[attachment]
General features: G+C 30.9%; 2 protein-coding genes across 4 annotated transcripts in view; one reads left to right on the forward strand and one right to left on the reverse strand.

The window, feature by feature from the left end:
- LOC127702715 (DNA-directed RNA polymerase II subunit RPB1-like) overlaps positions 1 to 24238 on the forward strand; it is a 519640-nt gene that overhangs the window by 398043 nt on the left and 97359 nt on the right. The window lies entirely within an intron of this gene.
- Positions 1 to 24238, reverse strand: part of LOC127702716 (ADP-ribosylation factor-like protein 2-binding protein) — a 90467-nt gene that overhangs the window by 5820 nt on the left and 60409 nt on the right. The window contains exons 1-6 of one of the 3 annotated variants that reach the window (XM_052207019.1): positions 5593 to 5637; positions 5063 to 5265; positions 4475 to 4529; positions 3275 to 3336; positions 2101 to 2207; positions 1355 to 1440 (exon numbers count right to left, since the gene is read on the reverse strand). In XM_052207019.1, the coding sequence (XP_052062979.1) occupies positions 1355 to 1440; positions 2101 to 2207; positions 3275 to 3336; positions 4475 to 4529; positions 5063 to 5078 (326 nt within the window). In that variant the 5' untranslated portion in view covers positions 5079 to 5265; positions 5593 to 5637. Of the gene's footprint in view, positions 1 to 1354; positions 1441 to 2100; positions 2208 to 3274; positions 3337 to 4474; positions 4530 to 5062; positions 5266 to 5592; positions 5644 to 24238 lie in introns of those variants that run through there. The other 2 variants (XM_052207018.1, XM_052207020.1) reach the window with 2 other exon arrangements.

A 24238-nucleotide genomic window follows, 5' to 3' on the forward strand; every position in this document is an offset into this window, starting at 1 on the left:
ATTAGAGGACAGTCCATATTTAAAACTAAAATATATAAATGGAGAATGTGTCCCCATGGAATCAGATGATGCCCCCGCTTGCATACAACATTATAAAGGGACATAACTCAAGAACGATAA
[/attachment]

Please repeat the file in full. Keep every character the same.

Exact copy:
General features: G+C 30.9%; 2 protein-coding genes across 4 annotated transcripts in view; one reads left to right on the forward strand and one right to left on the reverse strand.

The window, feature by feature from the left end:
- LOC127702715 (DNA-directed RNA polymerase II subunit RPB1-like) overlaps positions 1 to 24238 on the forward strand; it is a 519640-nt gene that overhangs the window by 398043 nt on the left and 97359 nt on the right. The window lies entirely within an intron of this gene.
- Positions 1 to 24238, reverse strand: part of LOC127702716 (ADP-ribosylation factor-like protein 2-binding protein) — a 90467-nt gene that overhangs the window by 5820 nt on the left and 60409 nt on the right. The window contains exons 1-6 of one of the 3 annotated variants that reach the window (XM_052207019.1): positions 5593 to 5637; positions 5063 to 5265; positions 4475 to 4529; positions 3275 to 3336; positions 2101 to 2207; positions 1355 to 1440 (exon numbers count right to left, since the gene is read on the reverse strand). In XM_052207019.1, the coding sequence (XP_052062979.1) occupies positions 1355 to 1440; positions 2101 to 2207; positions 3275 to 3336; positions 4475 to 4529; positions 5063 to 5078 (326 nt within the window). In that variant the 5' untranslated portion in view covers positions 5079 to 5265; positions 5593 to 5637. Of the gene's footprint in view, positions 1 to 1354; positions 1441 to 2100; positions 2208 to 3274; positions 3337 to 4474; positions 4530 to 5062; positions 5266 to 5592; positions 5644 to 24238 lie in introns of those variants that run through there. The other 2 variants (XM_052207018.1, XM_052207020.1) reach the window with 2 other exon arrangements.

A 24238-nucleotide genomic window follows, 5' to 3' on the forward strand; every position in this document is an offset into this window, starting at 1 on the left:
ATTAGAGGACAGTCCATATTTAAAACTAAAATATATAAATGGAGAATGTGTCCCCATGGAATCAGATGATGCCCCCGCTTGCATACAACATTATAAAGGGACATAACTCAAGAACGATAA